Sensory substitution devices work by converting one type of sensory input into another – examples would be systems such as CASBLiP and EYE 21, which allow the blind to “see” by assigning sounds to images. Now, a team of researchers at the Hebrew University of Jerusalem have created a similar wearable device, known as EyeMusic. It “employs pleasant musical scales to convey visual information,” and could one day help the visually impaired more easily perform tasks that the rest of us take for granted.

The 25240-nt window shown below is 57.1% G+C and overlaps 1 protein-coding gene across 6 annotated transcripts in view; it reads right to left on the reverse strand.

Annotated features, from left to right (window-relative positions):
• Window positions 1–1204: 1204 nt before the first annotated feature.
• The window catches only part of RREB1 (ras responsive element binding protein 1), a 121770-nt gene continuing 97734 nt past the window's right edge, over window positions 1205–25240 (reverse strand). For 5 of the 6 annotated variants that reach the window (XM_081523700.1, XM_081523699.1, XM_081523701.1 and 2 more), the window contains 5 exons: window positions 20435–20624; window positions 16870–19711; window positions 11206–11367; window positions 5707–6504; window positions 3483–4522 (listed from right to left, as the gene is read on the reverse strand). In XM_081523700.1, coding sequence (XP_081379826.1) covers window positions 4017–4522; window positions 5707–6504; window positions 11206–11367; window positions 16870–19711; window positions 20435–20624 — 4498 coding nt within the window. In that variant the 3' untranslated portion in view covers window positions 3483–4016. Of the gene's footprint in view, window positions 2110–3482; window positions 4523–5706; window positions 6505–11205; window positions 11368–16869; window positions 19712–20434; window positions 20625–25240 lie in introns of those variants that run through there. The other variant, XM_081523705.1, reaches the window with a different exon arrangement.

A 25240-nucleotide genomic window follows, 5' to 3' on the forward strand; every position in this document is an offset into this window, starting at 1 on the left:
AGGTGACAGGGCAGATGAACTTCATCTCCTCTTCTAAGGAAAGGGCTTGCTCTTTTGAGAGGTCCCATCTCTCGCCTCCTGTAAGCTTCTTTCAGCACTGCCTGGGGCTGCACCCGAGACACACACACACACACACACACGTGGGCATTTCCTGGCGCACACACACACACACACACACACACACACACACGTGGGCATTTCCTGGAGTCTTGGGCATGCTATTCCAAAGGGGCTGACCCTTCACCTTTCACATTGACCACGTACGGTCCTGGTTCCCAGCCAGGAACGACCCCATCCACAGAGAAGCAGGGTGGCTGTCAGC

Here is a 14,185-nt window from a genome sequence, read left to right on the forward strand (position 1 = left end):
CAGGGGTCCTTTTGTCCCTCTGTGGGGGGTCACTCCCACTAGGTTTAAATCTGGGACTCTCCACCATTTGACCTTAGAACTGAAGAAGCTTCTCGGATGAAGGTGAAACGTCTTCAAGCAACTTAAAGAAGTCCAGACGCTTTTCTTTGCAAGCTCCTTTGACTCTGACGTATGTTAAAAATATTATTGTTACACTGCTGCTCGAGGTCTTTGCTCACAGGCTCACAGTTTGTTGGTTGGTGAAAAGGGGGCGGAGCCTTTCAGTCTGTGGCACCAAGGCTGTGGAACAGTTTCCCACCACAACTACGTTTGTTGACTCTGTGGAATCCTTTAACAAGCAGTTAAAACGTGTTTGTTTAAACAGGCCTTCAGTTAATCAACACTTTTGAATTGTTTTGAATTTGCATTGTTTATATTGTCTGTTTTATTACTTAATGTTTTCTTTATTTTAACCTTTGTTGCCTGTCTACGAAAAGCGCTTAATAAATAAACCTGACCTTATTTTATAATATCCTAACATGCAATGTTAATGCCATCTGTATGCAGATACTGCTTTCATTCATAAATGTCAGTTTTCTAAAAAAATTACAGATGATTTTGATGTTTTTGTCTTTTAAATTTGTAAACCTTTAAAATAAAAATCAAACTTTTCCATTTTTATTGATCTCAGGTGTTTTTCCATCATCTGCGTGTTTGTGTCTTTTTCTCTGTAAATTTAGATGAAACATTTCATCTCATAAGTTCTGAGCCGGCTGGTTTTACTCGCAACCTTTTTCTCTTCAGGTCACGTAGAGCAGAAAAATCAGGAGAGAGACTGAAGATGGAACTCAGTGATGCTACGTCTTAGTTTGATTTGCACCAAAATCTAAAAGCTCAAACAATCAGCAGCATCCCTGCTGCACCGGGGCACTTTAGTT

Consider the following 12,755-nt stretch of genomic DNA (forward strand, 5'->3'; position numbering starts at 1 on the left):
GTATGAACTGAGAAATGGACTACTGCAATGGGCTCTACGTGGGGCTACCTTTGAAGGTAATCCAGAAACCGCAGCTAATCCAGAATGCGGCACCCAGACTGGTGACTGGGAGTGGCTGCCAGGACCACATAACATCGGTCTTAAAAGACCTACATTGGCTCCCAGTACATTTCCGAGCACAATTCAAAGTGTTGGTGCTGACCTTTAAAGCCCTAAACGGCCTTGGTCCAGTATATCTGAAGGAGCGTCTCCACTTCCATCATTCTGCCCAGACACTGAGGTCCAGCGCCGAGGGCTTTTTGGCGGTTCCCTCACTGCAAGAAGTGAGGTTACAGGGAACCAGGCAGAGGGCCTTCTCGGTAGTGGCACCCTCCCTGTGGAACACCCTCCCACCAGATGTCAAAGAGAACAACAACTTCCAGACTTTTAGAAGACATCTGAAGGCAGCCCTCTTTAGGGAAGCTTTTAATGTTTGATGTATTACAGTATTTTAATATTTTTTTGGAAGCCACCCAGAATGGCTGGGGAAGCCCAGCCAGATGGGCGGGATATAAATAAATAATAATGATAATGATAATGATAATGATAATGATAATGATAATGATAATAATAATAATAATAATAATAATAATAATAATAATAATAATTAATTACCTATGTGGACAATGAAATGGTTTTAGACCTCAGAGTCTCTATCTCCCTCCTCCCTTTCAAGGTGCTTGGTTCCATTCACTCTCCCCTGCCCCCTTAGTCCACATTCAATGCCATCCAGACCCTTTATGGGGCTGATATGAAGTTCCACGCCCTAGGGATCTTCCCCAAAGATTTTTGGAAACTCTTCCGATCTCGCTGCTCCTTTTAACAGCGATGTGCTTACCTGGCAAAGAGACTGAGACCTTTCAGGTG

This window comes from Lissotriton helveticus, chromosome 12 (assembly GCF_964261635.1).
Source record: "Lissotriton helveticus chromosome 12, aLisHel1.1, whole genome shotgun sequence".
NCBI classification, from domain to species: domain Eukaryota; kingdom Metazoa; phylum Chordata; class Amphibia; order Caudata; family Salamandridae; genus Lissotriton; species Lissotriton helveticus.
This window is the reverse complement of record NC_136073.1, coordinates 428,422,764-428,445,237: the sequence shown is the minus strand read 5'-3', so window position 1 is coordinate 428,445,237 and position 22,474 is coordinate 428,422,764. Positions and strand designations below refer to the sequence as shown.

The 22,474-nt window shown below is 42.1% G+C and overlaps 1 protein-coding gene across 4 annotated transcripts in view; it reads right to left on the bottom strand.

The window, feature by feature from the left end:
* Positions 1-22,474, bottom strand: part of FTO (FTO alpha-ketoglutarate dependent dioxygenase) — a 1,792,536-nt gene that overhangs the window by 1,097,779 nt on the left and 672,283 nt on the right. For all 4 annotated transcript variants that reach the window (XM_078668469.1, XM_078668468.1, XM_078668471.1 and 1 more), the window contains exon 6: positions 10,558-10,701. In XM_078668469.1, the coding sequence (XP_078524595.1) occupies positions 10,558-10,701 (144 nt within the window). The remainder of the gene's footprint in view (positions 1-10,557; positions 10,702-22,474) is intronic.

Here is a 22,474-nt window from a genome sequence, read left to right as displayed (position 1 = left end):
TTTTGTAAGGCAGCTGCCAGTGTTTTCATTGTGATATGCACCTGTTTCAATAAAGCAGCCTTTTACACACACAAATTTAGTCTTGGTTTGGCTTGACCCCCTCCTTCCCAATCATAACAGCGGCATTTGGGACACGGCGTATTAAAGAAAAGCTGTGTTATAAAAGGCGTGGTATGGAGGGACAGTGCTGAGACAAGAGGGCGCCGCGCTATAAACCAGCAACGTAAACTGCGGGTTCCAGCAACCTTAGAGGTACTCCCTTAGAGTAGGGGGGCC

The device consists of a pair of glasses with an attached video camera, which are wired to a pair of headphones – those headphones transmit sound into the user’s scalp, as opposed to directly into their ears. Read More at Gizmag